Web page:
Several changes were made to the Layering line up for Fall of 2014. The new products from Simms will keep you warmer on the river, keep you fishing longer, and because of that, catching more fish. guidecoretop The Guide Core Top in new addition to the Layering department. It is a lightweight fleece, designed to be worn next to skin, creating all day comfort and warmth when used as part of a layering system. A YKK quarter zip allows for temperature adjustments and easy on/off. The Core top is made of a non pilling fabric, designed for long term durability and many days on the water. fjordfleecepant The Fjord Fleece Pant….looks warm huh? Well it is. Built out of a high density Polartec Fleece, and designed to be warn under waders when the temps plummet.  The Fjord features a fleece that is engineered to withstand water pressure and provide optimal warmth and loft when warn under a pair of waders. The addition of the ankle stirrups keep the pants in place, preventing the uncomfortable “riding-up” effect. The Fjord is the highest performing insulation pant that will keep you warm, even in the most harsh fishing situations.


  • Montana TechWool Zip Top: A great layering piece. Made from Wool knit fleece from Montana sheep, this 21 Micron Wool Fiber Zip top is perfect for those cold winter mornings. A quarter zip allows for temperature control when the thermometer rises. A fleece lined collar provides maximum comfort.  This is an excellent piece that can be worn as both a layering piece, or a casual pull-over. Comes in both Navy and Dark Gunmetal.
  • Montana Wool Mid Tip: Another addition to the Montana Wool collection. The Wool Mid Top is a lighter weight wool product, meant to be worn as a next-to-skin base layer. A YKK quarter zip allows for ventilation and body temp regulation. Available in Charcoal and Black.
  • Montana Wool Mid Bottom: A Montana Made wool bottom. 18.5 Micron super fine wool provides soft, next-to-skin comfort, while flatlock stiched seams prevent chafing and wear very well under waders.
  • Montana Core Crew Neck: A lightweight wool crewneck, and an excellent base layer. The Wool Core Crewneck will keep you warm, without the bulkiness of thicker synthetic products.
  • Axis Hoody: The same great design of the Axis Hoody, just with a new color.  Tidal Blue. It looks great! Buy the AXIS HOODY HERE.
  • Guide Mid Top: Same warm fleece design, but with a new color. Terracotta.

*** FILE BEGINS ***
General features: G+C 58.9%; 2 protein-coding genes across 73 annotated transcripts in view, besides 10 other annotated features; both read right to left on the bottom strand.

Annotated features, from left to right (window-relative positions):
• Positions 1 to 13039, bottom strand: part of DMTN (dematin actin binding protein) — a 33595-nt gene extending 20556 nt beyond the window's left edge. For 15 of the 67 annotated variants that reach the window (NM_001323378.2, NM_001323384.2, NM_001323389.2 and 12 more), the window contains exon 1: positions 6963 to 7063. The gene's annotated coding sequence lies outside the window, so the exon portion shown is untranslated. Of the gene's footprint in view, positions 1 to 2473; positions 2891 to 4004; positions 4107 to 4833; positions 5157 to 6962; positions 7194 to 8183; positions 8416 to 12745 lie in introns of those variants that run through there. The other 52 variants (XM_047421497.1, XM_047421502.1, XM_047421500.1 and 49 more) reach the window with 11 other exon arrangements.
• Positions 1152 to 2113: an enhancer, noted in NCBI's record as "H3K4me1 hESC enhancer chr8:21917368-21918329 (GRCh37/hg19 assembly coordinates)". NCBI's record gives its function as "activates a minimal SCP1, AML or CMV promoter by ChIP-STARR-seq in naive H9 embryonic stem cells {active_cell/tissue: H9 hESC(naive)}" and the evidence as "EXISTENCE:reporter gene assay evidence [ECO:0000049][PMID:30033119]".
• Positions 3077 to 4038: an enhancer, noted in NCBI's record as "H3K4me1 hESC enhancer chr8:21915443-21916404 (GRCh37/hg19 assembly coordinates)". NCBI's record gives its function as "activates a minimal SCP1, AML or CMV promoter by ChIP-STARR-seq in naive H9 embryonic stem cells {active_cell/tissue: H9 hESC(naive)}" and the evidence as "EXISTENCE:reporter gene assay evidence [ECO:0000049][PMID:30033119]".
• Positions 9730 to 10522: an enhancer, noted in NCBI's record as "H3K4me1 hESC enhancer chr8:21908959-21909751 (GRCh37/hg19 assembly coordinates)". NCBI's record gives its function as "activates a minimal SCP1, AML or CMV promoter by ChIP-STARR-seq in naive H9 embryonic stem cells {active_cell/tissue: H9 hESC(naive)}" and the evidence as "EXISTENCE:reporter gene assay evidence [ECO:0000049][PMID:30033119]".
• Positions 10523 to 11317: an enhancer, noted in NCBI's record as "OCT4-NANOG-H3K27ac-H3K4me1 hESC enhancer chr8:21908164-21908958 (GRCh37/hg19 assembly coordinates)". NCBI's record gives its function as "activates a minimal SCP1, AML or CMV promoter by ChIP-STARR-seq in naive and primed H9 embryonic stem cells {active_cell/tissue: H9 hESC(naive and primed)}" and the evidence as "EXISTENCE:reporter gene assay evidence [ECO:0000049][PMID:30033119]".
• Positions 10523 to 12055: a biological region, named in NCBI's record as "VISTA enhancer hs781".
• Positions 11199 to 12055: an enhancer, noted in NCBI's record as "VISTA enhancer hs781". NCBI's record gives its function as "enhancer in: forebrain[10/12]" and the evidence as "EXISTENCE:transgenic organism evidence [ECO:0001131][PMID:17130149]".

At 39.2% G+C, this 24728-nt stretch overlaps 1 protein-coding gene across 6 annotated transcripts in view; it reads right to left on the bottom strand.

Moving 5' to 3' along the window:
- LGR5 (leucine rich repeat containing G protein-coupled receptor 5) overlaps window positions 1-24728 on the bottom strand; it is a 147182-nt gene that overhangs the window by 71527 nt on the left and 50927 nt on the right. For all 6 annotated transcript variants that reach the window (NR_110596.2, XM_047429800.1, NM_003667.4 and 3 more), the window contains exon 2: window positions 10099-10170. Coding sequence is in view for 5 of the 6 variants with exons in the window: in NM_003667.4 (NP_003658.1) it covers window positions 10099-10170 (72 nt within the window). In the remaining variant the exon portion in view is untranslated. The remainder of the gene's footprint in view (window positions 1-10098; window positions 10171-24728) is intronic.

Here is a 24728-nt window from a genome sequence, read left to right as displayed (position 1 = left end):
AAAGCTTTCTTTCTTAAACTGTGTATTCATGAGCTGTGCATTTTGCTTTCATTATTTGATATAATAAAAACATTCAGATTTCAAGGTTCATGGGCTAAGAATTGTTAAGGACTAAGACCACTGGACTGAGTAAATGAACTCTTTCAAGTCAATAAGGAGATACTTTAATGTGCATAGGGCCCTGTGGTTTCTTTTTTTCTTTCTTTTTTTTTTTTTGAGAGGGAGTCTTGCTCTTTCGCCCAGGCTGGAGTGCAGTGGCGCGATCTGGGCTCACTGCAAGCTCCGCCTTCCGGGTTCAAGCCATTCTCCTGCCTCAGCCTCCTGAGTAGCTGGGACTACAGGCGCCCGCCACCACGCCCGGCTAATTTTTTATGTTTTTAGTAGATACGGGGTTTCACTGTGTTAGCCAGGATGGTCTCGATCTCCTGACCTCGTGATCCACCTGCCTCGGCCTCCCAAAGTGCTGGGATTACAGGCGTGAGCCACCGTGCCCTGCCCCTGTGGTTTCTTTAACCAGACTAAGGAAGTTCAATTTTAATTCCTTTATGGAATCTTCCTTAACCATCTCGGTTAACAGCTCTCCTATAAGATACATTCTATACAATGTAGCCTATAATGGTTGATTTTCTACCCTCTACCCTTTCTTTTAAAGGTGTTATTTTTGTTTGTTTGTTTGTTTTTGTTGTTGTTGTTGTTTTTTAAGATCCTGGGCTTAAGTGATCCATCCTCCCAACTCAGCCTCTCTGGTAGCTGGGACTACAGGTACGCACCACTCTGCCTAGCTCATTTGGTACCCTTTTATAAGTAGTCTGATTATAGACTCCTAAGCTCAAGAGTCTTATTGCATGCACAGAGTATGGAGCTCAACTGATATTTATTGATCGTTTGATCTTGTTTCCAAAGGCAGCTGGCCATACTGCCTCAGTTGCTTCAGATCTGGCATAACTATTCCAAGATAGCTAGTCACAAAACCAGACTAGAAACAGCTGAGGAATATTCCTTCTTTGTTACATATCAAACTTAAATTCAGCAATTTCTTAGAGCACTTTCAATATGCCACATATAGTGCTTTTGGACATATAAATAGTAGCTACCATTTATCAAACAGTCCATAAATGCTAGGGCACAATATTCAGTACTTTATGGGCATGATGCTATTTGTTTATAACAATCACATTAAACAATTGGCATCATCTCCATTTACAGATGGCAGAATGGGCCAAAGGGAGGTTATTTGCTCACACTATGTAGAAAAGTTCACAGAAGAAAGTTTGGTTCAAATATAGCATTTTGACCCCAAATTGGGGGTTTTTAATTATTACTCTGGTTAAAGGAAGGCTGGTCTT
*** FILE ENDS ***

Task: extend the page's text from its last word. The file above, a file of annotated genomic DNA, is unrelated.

• Guide Fleece Bib: Four Way Stretch fleece offers warmth, breathability, and excellent range of motion. Now in a new color: Black.



The new packs and bags are awesome.  No changes to the Headwaters line-up, however the the Dry Creek series received a make over. With the addition of a new product, the Roll-Top Hip Pack, all of the other products remained in the line, however they did receive some improvements.


This is one that’d we’ve been waiting for since we first saw it this Spring.  The Dry Creek Roll-Top Hip Pack.  A hip pack that is completely submersible. The Dry Creek Hip Pack features a highly durable and fully waterproof TPU coated fabric, with a roll-top closure, so fill it up with your boxes and feel free to wade as far as you feel comfortable. The closed-cell foam waistband is not only comfortable, but also does not soak up any water. Inside, there are a couple of storage pockets and one big main storage space.  Perfect for a few fly boxes and other gear items. This is great for the Steelhead guys, Saltwater Flats guys, and just the wade-fisherman in general. A great new product, and we’re thinking it’s going to be a great seller. For the guy who only need a couple key pieces of gear, the two fly boxes, tippet, nippers, and a water bottle, this is perfect. drycreekBoatBagAnother exciting new product for Fall 14.  The Dry Creek Boat Bag.  Certainly unlike any other boat bag we’ve seen before. The bag is constructed of an ultra-durable TPU coated material, which is fully waterproof. The best part of the bag is the Magnetized Catch and Release buckle.  If you’ve ever owned a boat bag, you know what a hassle the zippers can be.  You need to zip them shot to keep the contents dry and safe…well not with the addition of the Catch and Release buckle. Simply flip the top over so that the buckle clicks into place. Boom. No need to zip until you’re done for the day. Interior divided & compression molded trays make for excellent gear organization, and hypalon strap attachment points for securing the bag to a raft frame.

Buy the Dry Creek Boat Bag HERE.
drycreekduffelAnother re-design in the Dry Creek series.  The Dry Creek Duffel received an overhaul this season as well.  Fully waterproof TPU coated material with a submersible roll-top closure make this duffel an essential gear item for the traveling fisherman.  Keep your gear dry, secure, and safe. A favorite amongst the rafting community, the Dry Creek Duffel features Hypalon strap attachment points on the sides for securing the bag to a raft frame.


  • Dry Creek Roll-Top Bag: The Roll-Top Bag, perfect for tossing a jacket, lunch, DSLR camera, and other precious ingredients. Keep ‘em dry with TPU treated, waterproof material. You can also see the insides with the clear TPU coated window. Hypalon Strap attachment points for lashing to a raft frame.
  • Dry Creek Roll-Top Backpack: The Roll-Top backpack was redesigned to match the rest of the Dry Creek Series. A highly durable, fully waterproof TPU coated fabric, and submersible roll-top closure make this a favorite among guides and hike-to-fish enthusiasts.